This morning, when you had your 5 am bottle, I whispered "Happy Birthday" into your sleepy little ear. As much as I'm not a morning person, I love our pre-dawn time together. You are so warm and sleepy and cuddly when you have your bottle. As soon as you're done, you roll over so you're chest-to-chest with me and fall asleep. And usually within about 30 seconds, the cute little snores start. As I hold you smelling your sweet hair, hugging your little body, everything is perfect. I lay you back in bed with Daddy so I can get ready for work, and you snuggle up to him, often putting an arm over his neck. I know we'll miss these days when you're too big and too cool to cuddle with us.

Tomorrow we're having a birthday party with Gramma and a few friends. I can't wait to see your reaction to the cake. We even have a little cake just for you. I wonder if you'll smash it and moosh cake all over yourself. I hope so.

Mommy xoxo

Thursday, November 17, 2005

One year ago today, I left work early. I was tired, swollen, and wondering how I was going to keep working up until Peanut's due date of January 3rd. I wanted so badly to save my paid leave until after Peanut's birth. Or to at least make it until the holidays. Little did I know that I'd be awakened before dawn by the popping of my bag of waters; that in less than 24 hours Peanut would be making his grand entrance into the world...-

Wednesday, November 16, 2005

Gramma passed away Thursday afternoon. She had a rough night, but had settled down. My aunt was there with her, which made me feel better about the situation. Even though she was unaware, someone who loved her was with her at the end.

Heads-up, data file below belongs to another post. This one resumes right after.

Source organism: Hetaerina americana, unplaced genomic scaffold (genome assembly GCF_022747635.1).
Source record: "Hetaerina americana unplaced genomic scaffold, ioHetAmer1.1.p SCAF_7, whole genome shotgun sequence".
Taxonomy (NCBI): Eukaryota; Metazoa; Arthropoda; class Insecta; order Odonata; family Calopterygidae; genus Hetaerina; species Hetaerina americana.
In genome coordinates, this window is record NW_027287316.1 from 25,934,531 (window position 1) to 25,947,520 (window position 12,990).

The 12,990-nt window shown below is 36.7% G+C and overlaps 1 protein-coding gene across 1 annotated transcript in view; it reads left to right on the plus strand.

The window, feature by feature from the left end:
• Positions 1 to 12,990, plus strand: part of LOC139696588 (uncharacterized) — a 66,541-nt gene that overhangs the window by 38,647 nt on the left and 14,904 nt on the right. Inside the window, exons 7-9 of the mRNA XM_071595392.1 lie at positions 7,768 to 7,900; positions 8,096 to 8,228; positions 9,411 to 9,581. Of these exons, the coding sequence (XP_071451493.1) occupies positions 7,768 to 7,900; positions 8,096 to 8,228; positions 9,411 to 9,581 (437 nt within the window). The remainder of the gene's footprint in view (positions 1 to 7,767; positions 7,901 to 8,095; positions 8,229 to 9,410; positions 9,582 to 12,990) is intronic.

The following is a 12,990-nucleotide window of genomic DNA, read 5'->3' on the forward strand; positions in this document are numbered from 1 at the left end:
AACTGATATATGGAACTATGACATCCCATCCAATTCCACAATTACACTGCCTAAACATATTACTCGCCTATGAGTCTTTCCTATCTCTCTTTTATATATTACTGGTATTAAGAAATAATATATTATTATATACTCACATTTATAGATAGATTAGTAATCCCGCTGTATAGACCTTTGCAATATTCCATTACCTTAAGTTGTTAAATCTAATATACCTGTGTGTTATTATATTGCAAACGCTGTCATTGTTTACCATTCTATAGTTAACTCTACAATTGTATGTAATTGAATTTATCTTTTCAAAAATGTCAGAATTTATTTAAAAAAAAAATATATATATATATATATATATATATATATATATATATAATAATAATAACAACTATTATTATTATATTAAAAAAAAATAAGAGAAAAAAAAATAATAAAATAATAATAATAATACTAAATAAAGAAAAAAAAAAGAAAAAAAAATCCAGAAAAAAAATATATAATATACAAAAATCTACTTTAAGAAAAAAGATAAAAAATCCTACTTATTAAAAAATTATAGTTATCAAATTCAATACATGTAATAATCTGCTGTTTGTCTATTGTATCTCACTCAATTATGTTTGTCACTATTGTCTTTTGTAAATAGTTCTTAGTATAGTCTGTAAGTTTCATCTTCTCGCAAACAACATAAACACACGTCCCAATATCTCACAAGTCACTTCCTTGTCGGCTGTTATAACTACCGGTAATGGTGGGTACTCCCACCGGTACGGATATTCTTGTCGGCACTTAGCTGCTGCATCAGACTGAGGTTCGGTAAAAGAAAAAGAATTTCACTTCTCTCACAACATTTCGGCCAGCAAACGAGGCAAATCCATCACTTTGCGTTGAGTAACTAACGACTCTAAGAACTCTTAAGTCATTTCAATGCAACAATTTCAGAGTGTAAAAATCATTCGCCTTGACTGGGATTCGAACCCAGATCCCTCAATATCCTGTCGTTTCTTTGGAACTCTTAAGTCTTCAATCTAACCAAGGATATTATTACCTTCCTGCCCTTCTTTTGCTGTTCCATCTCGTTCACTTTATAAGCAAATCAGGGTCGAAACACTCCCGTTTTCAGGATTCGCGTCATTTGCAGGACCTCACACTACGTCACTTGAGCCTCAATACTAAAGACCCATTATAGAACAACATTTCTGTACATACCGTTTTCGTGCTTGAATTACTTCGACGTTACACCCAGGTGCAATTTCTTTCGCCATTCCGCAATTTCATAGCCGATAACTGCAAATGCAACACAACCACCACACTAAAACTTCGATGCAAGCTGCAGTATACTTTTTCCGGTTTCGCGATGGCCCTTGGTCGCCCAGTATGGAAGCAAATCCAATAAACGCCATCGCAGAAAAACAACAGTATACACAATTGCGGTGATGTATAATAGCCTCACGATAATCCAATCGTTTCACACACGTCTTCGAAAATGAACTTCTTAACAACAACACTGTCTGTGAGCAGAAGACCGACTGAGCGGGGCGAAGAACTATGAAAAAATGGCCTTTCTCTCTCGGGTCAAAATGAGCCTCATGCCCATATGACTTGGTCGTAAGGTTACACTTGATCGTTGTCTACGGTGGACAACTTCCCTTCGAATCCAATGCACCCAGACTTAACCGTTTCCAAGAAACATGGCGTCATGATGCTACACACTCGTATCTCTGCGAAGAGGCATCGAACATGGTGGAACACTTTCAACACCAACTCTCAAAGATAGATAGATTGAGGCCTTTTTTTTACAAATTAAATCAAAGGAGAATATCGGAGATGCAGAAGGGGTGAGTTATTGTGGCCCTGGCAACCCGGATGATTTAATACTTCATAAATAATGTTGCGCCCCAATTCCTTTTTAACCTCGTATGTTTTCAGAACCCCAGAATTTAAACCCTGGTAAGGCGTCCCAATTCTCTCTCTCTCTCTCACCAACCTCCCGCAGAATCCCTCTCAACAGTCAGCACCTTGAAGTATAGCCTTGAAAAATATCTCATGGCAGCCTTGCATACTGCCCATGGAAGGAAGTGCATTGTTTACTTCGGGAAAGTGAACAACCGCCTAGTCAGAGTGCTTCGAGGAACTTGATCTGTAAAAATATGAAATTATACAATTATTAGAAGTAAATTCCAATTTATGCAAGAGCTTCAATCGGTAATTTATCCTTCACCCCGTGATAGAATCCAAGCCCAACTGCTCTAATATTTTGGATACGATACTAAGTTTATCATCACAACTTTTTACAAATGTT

Mom seems to be coping pretty well. I know she's sad, but she'd hanging in. I need to give my aunt a call. I last talked to her a day or two before Gramma died and should see how she is.

It looks like the family will have a memorial service sometime in the spring, when the weather is warmer. Gramma wanted to be cremated, so there's no hurry. As Aunt said, she can keep Gramma on a shelf over the winter and Gramma can keep her company. A springtime memorial sounds good. We wouldn't be able to go now, as Hubby is in homicide training, I have only 2 or 3 days of paid leave left, and we have no cash. Hopefully by spring we'll have some bills paid off and maybe I will have accrued some more leave.


I can't believe I forgot to mention Gramma's clothes and jewelry in the previous post. Back in the day, Gramma was quite the fashion hound. She had closets of clothes, shoes, purses, hats, scarves and gloves. And drawers of sparkly costume jewelry. It seems that her style of brooches are making a comeback and I always think of Gramma when I see them.